U.S. Senate majority leader Harry Reid, who is holding talks with the top Senate Republican Mitch McConnell on Sunday, said he is confident the Republicans will allow government to reopen and also extend the U.S. government's borrowing capacity.
Reid's disclosures comes in the wake of the World Bank's warning of serious consequences for the global economy if politicians in the U.S. fail to increase their government's borrowing limit.
The bank's president, Jim Yong Kim, said there is a danger of rising interest rates and slower growth.
Speaking Saturday at the end of the annual meeting of the World Bank and the International Monetary Fund in Washington, Kim said there is a danger of rising interest rates and slower growth.
Kim warned the repercussions for developed and developing economies would be "disastrous."
"We are now five days away from a very dangerous moment," he said. "I urge U.S. policymakers to quickly come to a resolution before they reach the debt ceiling deadline [on Thursday].
"The closer we get to the deadline, the greater the impact will be for the developing world. Inaction could result in interest rates rising, confidence falling, and growth slowing.
"If this comes to pass, it could be a disastrous event for the developing world, and that in turn will greatly hurt the developed economies as well. I urge U.S. policymakers to avert this potential crisis," Kim said at the end of three days of talks involving the World Bank and its sister lending agency, the 188-nation International Monetary Fund.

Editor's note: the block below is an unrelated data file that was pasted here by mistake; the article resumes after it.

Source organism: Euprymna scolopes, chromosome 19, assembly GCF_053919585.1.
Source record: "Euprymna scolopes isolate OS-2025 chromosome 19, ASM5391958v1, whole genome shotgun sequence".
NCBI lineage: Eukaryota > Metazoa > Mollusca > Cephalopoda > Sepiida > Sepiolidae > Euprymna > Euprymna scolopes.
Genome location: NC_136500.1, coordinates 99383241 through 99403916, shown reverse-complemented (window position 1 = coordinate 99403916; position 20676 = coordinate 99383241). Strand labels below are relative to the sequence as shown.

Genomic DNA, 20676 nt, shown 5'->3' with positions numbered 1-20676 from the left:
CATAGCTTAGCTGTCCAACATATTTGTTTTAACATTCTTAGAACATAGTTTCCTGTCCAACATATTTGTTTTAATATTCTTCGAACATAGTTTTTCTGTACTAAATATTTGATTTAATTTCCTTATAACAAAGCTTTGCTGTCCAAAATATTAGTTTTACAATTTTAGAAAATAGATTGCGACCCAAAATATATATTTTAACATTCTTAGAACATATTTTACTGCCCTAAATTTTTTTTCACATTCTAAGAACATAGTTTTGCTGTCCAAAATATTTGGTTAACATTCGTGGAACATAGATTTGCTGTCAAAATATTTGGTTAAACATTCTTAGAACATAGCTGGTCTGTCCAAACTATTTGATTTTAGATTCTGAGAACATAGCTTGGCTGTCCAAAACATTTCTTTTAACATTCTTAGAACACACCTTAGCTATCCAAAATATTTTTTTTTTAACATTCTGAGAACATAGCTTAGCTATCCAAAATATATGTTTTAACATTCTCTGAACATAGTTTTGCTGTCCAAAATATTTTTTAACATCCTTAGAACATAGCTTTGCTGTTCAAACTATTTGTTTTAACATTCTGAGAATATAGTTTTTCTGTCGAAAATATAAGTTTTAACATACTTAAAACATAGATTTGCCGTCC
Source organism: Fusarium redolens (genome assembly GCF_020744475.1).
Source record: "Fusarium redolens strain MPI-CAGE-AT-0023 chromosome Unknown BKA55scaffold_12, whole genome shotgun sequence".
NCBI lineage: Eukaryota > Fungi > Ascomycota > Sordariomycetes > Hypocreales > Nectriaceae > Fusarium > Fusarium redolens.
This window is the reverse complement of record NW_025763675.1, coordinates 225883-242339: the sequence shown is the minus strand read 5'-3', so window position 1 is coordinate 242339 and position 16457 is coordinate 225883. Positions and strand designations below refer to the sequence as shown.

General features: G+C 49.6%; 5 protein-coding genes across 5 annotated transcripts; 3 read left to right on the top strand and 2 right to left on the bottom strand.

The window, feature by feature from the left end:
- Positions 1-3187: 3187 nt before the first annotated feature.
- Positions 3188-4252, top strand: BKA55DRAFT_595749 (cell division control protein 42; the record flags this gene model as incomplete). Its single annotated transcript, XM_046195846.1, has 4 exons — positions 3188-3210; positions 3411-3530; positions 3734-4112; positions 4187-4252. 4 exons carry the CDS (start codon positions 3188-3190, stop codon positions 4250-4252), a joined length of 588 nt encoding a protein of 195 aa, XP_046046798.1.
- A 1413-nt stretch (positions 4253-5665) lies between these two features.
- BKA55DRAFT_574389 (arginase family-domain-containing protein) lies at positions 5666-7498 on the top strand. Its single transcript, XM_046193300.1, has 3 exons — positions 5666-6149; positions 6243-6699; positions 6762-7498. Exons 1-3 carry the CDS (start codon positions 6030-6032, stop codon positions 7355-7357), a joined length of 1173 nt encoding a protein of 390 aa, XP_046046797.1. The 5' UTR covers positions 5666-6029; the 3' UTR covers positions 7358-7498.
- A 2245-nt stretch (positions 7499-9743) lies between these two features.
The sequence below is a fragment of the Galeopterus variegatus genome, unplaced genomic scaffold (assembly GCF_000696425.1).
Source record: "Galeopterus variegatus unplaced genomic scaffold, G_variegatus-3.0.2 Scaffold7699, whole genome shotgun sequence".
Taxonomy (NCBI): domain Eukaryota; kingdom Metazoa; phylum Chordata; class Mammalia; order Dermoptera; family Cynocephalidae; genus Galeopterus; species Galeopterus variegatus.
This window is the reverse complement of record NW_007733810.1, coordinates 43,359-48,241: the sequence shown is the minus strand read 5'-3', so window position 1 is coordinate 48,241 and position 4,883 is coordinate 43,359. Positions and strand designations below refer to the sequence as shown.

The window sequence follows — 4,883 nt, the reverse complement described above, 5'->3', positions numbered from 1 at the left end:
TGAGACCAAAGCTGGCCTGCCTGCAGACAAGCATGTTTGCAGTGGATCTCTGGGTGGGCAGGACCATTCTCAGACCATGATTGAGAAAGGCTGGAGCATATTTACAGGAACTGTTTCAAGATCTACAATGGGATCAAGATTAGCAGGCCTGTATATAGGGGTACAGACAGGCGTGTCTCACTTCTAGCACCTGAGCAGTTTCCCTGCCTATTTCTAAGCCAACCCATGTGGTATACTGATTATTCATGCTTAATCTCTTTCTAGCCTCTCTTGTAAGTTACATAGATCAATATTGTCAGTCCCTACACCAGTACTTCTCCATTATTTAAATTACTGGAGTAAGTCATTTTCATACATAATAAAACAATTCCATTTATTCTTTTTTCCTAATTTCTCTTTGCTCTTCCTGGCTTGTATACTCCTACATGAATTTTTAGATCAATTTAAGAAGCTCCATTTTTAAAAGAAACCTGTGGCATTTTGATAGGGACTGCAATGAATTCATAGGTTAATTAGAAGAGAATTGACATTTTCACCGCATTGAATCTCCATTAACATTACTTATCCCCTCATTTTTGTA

The weekend meeting of global financial leaders ended with some hope over signs that the U.S. and European economies are pulling out of long economic slumps.
However, that optimism was overshadowed by the U.S. political standoff, which has blocked approval of legislation to increase Washington's borrowing limit before a fast-approaching deadline this week.
U.S. Treasury Secretary Jacob Lew warns he'll exhaust his borrowing authority on Thursday and the government will face the prospect of defaulting on its debt unless Congress increases the $16.7 trillion borrowing limit.
Patrick Young, executive director of the financial advisory firm D.V. Advisors, on Sunday said the U.S. government is "probably not going to default" come Thursday because tax dollars have been flowing into federal coffers this month.
"If actually we get a default it would be catastrophic, but to be fair, the chances of seeing the United States of America not paying their debt in the next month or two are low. To a degree, we have political theatre happening here," he told CBC News.
Young said the uncertainty can spook markets, but so far investment firms have been "quite mature," describing reaction leading up to the deadline as "mute."
- Politics & Government
- Budget, Tax & Economy
- Jim Yong Kim
- International Monetary Fund